Heaven in a wok - a recipe for Pad Thai

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In spring, a young man's fancy lightly turns to thoughts of love. In the dead of December, a middle-aged man's thoughts turn to somewhat more prosaic matters, like food. So here is another recipe. Unlike the last one I posted, this one isn't the soul of simplicity. Instead, it is a recipe for a dish I am altogether too fond of, pad thai (Thai noodles). Once you buy the ingredients, it is actually simpler than it looks at first blush. For folks like cin, this can be made as a vegetarian dish, by substituting tofu for the chicken or shrimp. For the folks who do not live in a big city, or who do not care to buy a bunch of weird ethnic "white elephant" ingredients just to try out one recipe, I have indicated substitutions that work pretty well. There is only one substitution I refuse to mention. This dish requires Thai rice noodles. If you substitute linguine noodles, I am certain the Spirit of Pad Thai will be offended and will punish you - but I can't say for certain if the punishment will hurt. This is traditonally a spicy-hot dish. This recipe leaves it up to you to decide how much heat to inject. After you make it once or twice, you'll have a really good idea of your ideal heat. Pad Thai

Major ingredients:

1/2 lb. rice noodles
1/2 lb. shrimp or
1/2 lb. chicken breast, sliced in small sliversor
1/2 lb. extra firm tofu, cubed and fried
1/2 lb. bean sprouts
1 bunch of green onions, sliced
1/2 cup of coarsely grated carrot
2 eggs

Condiments and other ingredients:

3 Tbs. peanut oil
3 Tbs. sugar
1/2 tsp. salt
1 Tbs. paprika
1 tsp. Nam Pla fish sauce
3 Tbs. Ba Oelek chili paste
2 Tbs. coarsely chopped peanuts
Optional: lemon wedges as a garnish
Optional: adjust "heat" using hot chili oil, cayenne or some other chili product. I favor 1 Tbs. Thai Sriracha chili/garlic sauce.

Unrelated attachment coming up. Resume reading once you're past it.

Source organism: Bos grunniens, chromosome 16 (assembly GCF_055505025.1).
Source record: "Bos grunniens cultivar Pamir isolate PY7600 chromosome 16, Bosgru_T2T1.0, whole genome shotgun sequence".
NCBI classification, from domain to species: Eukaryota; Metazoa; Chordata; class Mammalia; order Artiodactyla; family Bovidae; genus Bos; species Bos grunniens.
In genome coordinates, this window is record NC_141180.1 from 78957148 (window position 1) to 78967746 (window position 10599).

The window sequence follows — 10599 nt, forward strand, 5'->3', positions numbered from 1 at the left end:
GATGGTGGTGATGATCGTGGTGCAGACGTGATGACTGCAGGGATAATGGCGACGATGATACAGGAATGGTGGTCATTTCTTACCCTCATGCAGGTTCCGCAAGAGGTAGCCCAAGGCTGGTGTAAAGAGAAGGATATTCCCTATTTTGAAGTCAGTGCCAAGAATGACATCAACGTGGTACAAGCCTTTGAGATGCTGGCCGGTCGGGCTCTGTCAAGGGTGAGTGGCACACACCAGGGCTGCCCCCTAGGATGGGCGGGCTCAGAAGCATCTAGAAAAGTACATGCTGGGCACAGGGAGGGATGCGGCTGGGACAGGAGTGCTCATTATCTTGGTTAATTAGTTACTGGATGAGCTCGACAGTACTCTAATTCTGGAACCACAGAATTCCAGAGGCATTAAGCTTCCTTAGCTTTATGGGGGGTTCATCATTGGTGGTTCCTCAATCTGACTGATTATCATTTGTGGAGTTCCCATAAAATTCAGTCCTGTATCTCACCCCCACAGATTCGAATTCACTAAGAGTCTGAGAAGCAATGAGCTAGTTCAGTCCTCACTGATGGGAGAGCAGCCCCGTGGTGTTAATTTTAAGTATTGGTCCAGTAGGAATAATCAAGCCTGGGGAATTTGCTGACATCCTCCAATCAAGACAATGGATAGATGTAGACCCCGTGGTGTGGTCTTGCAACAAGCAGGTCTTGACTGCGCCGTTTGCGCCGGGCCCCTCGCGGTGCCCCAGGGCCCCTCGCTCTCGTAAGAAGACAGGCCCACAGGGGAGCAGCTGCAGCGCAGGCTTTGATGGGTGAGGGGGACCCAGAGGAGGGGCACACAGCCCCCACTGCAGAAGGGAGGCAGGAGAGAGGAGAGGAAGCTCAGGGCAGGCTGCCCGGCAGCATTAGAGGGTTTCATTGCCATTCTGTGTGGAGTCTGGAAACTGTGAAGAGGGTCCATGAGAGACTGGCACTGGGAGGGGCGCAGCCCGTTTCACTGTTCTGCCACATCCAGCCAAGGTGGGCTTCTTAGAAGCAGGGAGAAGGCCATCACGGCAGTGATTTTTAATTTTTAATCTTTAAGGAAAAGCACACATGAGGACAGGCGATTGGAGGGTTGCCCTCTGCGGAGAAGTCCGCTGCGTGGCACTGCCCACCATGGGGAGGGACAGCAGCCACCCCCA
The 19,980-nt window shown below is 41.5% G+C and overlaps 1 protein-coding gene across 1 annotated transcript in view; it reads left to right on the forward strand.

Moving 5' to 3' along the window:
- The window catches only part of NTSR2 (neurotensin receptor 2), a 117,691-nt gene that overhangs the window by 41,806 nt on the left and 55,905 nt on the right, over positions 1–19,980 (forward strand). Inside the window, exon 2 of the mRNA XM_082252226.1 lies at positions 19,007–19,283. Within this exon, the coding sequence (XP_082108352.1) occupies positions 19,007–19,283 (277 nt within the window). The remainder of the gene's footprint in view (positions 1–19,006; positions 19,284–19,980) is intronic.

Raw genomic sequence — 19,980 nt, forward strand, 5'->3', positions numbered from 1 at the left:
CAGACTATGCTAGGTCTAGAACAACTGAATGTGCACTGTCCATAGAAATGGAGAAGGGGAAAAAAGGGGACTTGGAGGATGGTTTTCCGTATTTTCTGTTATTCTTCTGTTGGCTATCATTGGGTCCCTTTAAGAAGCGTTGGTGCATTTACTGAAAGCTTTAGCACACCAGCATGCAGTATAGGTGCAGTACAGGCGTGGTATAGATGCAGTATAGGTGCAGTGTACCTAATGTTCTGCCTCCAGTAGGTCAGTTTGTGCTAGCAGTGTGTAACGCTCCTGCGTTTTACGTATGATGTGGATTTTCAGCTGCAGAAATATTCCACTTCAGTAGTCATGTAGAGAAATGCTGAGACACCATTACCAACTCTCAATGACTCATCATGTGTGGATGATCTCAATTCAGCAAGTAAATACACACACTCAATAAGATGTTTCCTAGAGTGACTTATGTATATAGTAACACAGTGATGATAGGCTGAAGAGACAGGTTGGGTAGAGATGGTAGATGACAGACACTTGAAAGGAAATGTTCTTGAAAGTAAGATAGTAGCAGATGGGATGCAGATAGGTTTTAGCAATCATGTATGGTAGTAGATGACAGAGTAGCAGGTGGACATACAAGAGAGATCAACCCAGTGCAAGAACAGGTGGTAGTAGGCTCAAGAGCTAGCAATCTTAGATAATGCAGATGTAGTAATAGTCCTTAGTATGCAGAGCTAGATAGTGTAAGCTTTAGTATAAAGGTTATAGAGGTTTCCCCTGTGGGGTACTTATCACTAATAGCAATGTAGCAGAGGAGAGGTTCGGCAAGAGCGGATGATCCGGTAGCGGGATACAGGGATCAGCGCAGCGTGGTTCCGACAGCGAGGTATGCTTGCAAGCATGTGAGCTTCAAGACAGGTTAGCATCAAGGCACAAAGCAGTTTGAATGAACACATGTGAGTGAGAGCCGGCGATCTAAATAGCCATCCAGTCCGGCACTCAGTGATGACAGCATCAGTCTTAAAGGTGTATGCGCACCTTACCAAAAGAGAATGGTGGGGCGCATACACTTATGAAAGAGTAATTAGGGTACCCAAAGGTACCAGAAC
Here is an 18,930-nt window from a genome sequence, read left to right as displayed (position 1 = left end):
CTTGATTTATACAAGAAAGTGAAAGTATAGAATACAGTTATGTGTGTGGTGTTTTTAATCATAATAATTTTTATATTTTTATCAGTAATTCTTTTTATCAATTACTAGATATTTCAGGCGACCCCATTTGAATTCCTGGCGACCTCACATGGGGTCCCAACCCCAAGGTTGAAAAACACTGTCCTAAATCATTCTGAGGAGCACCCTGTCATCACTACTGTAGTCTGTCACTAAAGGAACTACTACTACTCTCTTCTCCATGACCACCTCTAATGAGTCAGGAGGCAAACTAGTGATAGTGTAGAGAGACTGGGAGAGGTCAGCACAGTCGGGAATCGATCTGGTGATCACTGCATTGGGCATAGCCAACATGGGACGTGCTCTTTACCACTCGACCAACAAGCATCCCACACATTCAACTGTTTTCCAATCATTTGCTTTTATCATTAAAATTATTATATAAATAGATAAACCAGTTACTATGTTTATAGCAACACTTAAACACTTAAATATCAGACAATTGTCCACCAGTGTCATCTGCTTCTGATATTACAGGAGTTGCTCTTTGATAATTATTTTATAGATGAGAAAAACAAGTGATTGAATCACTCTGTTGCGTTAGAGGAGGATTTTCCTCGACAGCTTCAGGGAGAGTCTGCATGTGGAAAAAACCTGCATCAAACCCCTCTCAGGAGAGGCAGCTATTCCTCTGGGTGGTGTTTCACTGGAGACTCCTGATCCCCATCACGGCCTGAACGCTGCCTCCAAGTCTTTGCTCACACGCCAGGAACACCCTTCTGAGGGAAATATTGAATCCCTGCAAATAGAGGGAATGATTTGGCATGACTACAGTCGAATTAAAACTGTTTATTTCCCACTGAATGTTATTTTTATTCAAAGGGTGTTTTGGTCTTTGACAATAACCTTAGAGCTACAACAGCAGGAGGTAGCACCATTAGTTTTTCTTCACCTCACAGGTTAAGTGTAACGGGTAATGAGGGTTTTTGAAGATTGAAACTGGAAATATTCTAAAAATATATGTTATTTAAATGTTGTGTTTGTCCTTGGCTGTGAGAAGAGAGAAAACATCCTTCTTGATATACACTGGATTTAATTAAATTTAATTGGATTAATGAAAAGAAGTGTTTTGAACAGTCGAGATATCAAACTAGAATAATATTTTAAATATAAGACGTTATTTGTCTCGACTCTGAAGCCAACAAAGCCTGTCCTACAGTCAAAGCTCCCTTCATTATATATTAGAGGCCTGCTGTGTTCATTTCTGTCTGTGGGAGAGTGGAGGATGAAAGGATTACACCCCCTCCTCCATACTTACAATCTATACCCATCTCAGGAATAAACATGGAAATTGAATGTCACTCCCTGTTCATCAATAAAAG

For peanut oil, use any vegetable oil
For Nam Pla, use soy sauce
For Ba Oelek, use 1/3 cup picante sauce

If you use rice noodles, you need to soak them in cold water ahead of time - at least 3 hours and up to 12 hours. In a mixing bowl, mix the Ba Oelek, Nam Pla, sugar, paprika, salt, eggs, green onions, carrots, bean sprouts, and any extra hot chili paste, oil or sauce. Set aside.

Heat a wok or extra-large frying pan. Add the peanut oil, then the chicken/shrimp/tofu. When mostly cooked through, add the mixture from the mixing bowl and stir-fry for another 5 minutes at high heat. Add the rice noodles. Turn heat down to medium high and stir fry another 5 minutes.

Transfer Pad Thai to a serving bowl. Garnish with peanuts and lemon wedges. Serve. Do not make too much of a pig of yourself, unless it is your first time...Damn! I love this stuff.

-- Little Nipper (canis@minor.net), December 13, 2001


Well, LN, as one Thai food enthusiast to another, I salute you. (I don't cook, but I sure consume.)

The DC area has a large number of excellent Thai restaurants. And my favorite oriental grocery store/deli is Thai.

-- Peter Errington (petere7@starpower.net), December 13, 2001.

Sounds excellent, but I would also throw in a few fresh mint leaves. Stimulates the pallete and provides a splendid contrast to the hot spicyness of this dish.

-- seeker (searching@high.and.low), December 13, 2001.


Sounds good to me. I have had a number of Thais work for me over the years. Some as technicans and some as grad students. One made the best egg rolls that I have ever had. Food is hot, but nothing like the real New Mexico. I grow a variety of peppers from Thailand. They used to be available from the seed places but have disappeared. Non-hybrid; so I save seed. The plants are naturally shaped like a ball with these little tiny, hot, peppers. Very pretty. They work well in such recipes. I also had a student from Peru. She gave me seeds from peppers that her family has grown for as long as anyone can remember. Damned thing gets 6 or 7 ft high. It produces the hottest peppers that I have ever tried. I am working up the courage to use them. ;o)))

Best wishes,,,,,


-- Z1X4Y7 (Z1X4Y7@aol.com), December 14, 2001.

I realize this is cheating a bit, but if you have a TraderJoes near, they have a very good Pad Thai noodles/sauce package that I add tofu and veggies to. It's even got a slightly fishy flavor, not too much - just enough.


-- (cin@cin.cin), December 14, 2001.

Hey Cin,

Nice reply... : )

Talkin' out my butt...

The Dog

-- The Dog (dogdesert@hotmail.com), December 14, 2001.

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